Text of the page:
Thursday, June 12, 2008

A real apprentice for Arkwright

The clue is in the name. The search is for an Apprentice, not a fully rounded and opinionated business executive, polished and equipped with the latest in corporate BS, ready to run Glaxo or BP. Or even for that matter, neither is it a search for an entrepreneur busting to rush out and set up a mobile sushi delivery service with a fleet of girls on roller blades.

A business victim of Sir Alan Sugar once described his management style as akin to Ronnie Barker's misanthropic Arkwright, of "Open all hours" fame. Sugar is indeed the epitome of all-seeing shop keeper with the sole concern of selling something for more than it costs, preferably before its sell-by date. And if you reckon that know him well enough after four series, that you suspect that he might be capable of turning a blind eye to one of his Apprentices "adjusting" a sell-by date if it "became necessary", then shame on you for thinking such a thing!

It is therefore probably entirely appropriate that these "robust" standards are offered to the masses who aspire to start up and operate a business in a country where such an ambition has become progressively less achievable thanks to mountains of legislation and legions of enforcers that do nothing whatever to help anyone help themselves. The harsh fact is that unless you can win the lottery, you can no longer start a business and continue to own it without cutting a few corners. And if you don't understand that, then you are indeed better off applying for one of the zillions of unproductive jobs created over the past 10 years on the public payroll as one of Gordon Brown's loyal Bin storm troopers, a CSO - or if you are really daring, maybe a HIPS evaluator.

TMP is not the least surprised that "business leaders" regularly stand up to express despair at The Apprentice for sending out the wrong messages. Yet these are the business leaders that have formed unholy alliances with New labour where mostly irrelevant legislative impositions have flooded the process of managing a business in such a way that only the big companies can afford the fleet of unproductive staff to administer the various (mostly EU inspired) rules and regulations that apply to every aspect of employment, trading and accounting.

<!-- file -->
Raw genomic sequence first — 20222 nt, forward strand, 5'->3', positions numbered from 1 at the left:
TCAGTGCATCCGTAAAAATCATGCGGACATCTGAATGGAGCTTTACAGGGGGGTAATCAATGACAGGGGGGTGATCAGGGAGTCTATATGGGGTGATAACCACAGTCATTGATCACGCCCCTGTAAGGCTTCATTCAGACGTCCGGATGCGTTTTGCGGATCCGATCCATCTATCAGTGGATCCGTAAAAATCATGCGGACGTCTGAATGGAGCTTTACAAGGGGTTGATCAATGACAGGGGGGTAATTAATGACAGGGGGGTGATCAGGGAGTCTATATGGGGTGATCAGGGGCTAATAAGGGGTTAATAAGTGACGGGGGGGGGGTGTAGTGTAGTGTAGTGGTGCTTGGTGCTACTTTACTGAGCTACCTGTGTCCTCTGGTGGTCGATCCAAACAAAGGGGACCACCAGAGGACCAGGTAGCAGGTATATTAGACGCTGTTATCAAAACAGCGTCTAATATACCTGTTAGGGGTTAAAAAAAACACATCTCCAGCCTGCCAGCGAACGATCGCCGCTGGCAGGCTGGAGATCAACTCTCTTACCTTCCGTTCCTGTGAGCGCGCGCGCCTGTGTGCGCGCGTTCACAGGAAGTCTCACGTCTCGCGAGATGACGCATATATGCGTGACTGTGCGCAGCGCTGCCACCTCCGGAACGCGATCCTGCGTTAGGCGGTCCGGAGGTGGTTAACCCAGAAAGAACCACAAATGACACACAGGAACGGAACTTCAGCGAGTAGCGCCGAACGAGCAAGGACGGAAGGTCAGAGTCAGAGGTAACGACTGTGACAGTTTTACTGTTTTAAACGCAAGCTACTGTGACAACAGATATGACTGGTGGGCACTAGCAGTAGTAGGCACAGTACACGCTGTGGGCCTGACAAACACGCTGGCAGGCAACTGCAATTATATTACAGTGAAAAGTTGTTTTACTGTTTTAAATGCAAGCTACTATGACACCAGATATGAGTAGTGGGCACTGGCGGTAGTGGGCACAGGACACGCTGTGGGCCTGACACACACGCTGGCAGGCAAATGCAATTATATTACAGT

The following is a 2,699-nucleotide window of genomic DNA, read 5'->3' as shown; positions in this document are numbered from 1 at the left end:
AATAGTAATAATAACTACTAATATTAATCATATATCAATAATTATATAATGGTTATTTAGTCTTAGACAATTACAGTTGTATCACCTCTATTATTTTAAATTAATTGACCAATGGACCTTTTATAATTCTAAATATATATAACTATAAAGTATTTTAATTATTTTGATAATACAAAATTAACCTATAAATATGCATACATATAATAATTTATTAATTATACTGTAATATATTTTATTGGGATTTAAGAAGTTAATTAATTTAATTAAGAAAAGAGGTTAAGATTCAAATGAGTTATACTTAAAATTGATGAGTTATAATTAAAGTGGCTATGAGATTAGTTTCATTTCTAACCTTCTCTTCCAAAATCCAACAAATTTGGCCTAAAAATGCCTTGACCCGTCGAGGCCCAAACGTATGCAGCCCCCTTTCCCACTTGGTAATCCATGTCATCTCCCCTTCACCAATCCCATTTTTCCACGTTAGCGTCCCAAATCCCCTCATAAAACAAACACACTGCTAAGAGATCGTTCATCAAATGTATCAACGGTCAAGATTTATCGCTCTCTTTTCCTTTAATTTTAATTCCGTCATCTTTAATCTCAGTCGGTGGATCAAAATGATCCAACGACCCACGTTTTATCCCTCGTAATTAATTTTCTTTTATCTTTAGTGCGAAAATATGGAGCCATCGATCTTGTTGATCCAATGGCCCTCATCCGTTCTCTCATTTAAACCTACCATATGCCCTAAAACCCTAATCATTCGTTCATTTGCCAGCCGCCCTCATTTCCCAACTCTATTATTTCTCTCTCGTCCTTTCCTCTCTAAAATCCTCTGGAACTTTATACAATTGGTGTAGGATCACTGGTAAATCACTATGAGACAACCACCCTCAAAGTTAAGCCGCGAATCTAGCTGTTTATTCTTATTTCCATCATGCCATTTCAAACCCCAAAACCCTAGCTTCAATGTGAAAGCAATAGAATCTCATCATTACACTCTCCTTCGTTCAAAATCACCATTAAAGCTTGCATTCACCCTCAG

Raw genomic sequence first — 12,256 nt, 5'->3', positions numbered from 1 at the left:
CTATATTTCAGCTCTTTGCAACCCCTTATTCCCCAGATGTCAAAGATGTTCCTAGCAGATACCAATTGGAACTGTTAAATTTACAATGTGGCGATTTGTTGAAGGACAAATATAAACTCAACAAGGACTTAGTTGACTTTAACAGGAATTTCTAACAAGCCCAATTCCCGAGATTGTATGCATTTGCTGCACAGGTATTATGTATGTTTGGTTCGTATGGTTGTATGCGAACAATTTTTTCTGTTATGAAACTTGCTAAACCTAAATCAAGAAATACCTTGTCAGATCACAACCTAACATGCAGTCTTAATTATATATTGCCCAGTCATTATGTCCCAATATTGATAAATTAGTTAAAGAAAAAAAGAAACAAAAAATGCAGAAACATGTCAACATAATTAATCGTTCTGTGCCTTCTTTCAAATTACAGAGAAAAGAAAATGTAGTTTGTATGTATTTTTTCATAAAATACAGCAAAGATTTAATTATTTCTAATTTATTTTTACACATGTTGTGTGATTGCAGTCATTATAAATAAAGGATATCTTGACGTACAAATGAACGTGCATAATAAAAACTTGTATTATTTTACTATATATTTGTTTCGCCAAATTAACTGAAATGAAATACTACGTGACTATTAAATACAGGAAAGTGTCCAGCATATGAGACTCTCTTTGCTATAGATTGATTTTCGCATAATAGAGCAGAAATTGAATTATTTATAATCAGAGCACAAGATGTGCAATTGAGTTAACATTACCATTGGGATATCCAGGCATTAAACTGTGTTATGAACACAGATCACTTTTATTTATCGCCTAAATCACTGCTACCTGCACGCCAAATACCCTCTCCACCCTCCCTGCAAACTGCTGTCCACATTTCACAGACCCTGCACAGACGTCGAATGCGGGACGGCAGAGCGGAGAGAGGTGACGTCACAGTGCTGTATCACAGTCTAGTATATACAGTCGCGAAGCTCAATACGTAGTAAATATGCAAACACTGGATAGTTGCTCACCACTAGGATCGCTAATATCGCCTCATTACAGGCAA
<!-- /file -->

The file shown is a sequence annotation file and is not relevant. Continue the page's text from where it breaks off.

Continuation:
Unlike Sir A., these business leaders are generally so far removed from the "sharp" end of their businesses that they wouldn't realise if it stabbed them in the arse. Those who object at the exposure of the prevailing corporate culture of "blame storming" and general duplicity in the workplace that most candidates bring to Sir A's boardroom would do well to consider what the various "deals" between big business and government have done to the fabric and culture of enterprise in the UK over the past 10 years. It's been just as corrosive and unhelpful as anything Harold Wilson cooked up with his beer and sandwich sessions with the Unions.

Yet in Lee McQueen we have a diamond geezer in the same mould as the original winner, Tim Campbell. McQueen is widely appreciated by those who have worked with him, and he exemplifies the "determined doer" that never made the boardroom showdown once in the series. In fact, listen to Tim and Lee and you might wonder at the remarkable similarity in their voices. (Can we please see Lee and Tim in the same room together?)

There was one grating moment in the series that TMP objected to - Sir Alan's choice of interviewers leaves a lot to be desired. If they (and their glittering array of gas guzzlers) are examples of people who have "made it" then there is no hope for nice guys. The quite extraordinarily and unnecessarily unpleasant Paul Kemsley asked McQueen to do his pterodactyl impression, and then slated him for doing as he asked. What a complete c*nt.

The best bloke won.

No comments: